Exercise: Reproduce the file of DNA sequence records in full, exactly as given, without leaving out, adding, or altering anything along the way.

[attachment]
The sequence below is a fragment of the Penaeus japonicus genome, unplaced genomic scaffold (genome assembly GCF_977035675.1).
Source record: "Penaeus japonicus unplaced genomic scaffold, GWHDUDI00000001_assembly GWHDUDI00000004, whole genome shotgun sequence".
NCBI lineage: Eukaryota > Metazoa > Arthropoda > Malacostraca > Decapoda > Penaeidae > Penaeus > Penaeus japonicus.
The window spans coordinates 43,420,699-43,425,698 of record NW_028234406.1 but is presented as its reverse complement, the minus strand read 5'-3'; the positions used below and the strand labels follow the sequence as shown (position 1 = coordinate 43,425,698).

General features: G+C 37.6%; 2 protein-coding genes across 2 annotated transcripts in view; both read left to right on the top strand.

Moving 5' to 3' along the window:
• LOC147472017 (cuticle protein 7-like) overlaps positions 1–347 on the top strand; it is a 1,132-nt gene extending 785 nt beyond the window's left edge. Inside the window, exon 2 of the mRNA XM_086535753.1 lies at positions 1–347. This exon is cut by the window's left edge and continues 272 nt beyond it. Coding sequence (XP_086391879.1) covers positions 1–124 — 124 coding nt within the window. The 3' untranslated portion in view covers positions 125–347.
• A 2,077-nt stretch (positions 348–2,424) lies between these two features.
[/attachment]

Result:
The sequence below is a fragment of the Penaeus japonicus genome, unplaced genomic scaffold (genome assembly GCF_977035675.1).
Source record: "Penaeus japonicus unplaced genomic scaffold, GWHDUDI00000001_assembly GWHDUDI00000004, whole genome shotgun sequence".
NCBI lineage: Eukaryota > Metazoa > Arthropoda > Malacostraca > Decapoda > Penaeidae > Penaeus > Penaeus japonicus.
The window spans coordinates 43,420,699-43,425,698 of record NW_028234406.1 but is presented as its reverse complement, the minus strand read 5'-3'; the positions used below and the strand labels follow the sequence as shown (position 1 = coordinate 43,425,698).

General features: G+C 37.6%; 2 protein-coding genes across 2 annotated transcripts in view; both read left to right on the top strand.

Moving 5' to 3' along the window:
• LOC147472017 (cuticle protein 7-like) overlaps positions 1–347 on the top strand; it is a 1,132-nt gene extending 785 nt beyond the window's left edge. Inside the window, exon 2 of the mRNA XM_086535753.1 lies at positions 1–347. This exon is cut by the window's left edge and continues 272 nt beyond it. Coding sequence (XP_086391879.1) covers positions 1–124 — 124 coding nt within the window. The 3' untranslated portion in view covers positions 125–347.
• A 2,077-nt stretch (positions 348–2,424) lies between these two features.